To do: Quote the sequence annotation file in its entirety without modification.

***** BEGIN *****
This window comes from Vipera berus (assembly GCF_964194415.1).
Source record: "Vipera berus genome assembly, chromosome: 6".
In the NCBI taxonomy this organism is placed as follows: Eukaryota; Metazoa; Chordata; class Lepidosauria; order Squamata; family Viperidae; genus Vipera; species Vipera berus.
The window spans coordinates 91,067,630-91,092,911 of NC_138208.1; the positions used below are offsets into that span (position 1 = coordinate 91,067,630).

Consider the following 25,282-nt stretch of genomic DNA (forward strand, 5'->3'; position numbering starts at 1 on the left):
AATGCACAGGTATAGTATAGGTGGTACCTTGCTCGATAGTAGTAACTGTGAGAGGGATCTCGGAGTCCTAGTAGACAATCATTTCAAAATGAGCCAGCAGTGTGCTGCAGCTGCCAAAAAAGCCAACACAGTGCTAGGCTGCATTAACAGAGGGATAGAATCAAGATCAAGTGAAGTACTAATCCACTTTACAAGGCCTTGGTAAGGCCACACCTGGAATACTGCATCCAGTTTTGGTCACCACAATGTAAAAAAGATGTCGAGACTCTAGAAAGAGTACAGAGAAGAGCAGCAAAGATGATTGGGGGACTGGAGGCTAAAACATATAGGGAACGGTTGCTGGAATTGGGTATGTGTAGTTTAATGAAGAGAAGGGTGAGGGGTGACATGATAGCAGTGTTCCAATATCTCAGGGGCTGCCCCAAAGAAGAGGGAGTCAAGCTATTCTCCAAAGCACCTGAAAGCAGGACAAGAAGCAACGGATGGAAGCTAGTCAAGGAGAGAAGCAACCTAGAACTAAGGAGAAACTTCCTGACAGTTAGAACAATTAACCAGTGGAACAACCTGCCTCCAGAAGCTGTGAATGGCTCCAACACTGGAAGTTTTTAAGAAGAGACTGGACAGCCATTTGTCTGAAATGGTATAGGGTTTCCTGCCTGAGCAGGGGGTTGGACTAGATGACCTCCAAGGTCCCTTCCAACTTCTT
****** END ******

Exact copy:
This window comes from Vipera berus (assembly GCF_964194415.1).
Source record: "Vipera berus genome assembly, chromosome: 6".
In the NCBI taxonomy this organism is placed as follows: Eukaryota; Metazoa; Chordata; class Lepidosauria; order Squamata; family Viperidae; genus Vipera; species Vipera berus.
The window spans coordinates 91,067,630-91,092,911 of NC_138208.1; the positions used below are offsets into that span (position 1 = coordinate 91,067,630).

Consider the following 25,282-nt stretch of genomic DNA (forward strand, 5'->3'; position numbering starts at 1 on the left):
AATGCACAGGTATAGTATAGGTGGTACCTTGCTCGATAGTAGTAACTGTGAGAGGGATCTCGGAGTCCTAGTAGACAATCATTTCAAAATGAGCCAGCAGTGTGCTGCAGCTGCCAAAAAAGCCAACACAGTGCTAGGCTGCATTAACAGAGGGATAGAATCAAGATCAAGTGAAGTACTAATCCACTTTACAAGGCCTTGGTAAGGCCACACCTGGAATACTGCATCCAGTTTTGGTCACCACAATGTAAAAAAGATGTCGAGACTCTAGAAAGAGTACAGAGAAGAGCAGCAAAGATGATTGGGGGACTGGAGGCTAAAACATATAGGGAACGGTTGCTGGAATTGGGTATGTGTAGTTTAATGAAGAGAAGGGTGAGGGGTGACATGATAGCAGTGTTCCAATATCTCAGGGGCTGCCCCAAAGAAGAGGGAGTCAAGCTATTCTCCAAAGCACCTGAAAGCAGGACAAGAAGCAACGGATGGAAGCTAGTCAAGGAGAGAAGCAACCTAGAACTAAGGAGAAACTTCCTGACAGTTAGAACAATTAACCAGTGGAACAACCTGCCTCCAGAAGCTGTGAATGGCTCCAACACTGGAAGTTTTTAAGAAGAGACTGGACAGCCATTTGTCTGAAATGGTATAGGGTTTCCTGCCTGAGCAGGGGGTTGGACTAGATGACCTCCAAGGTCCCTTCCAACTTCTT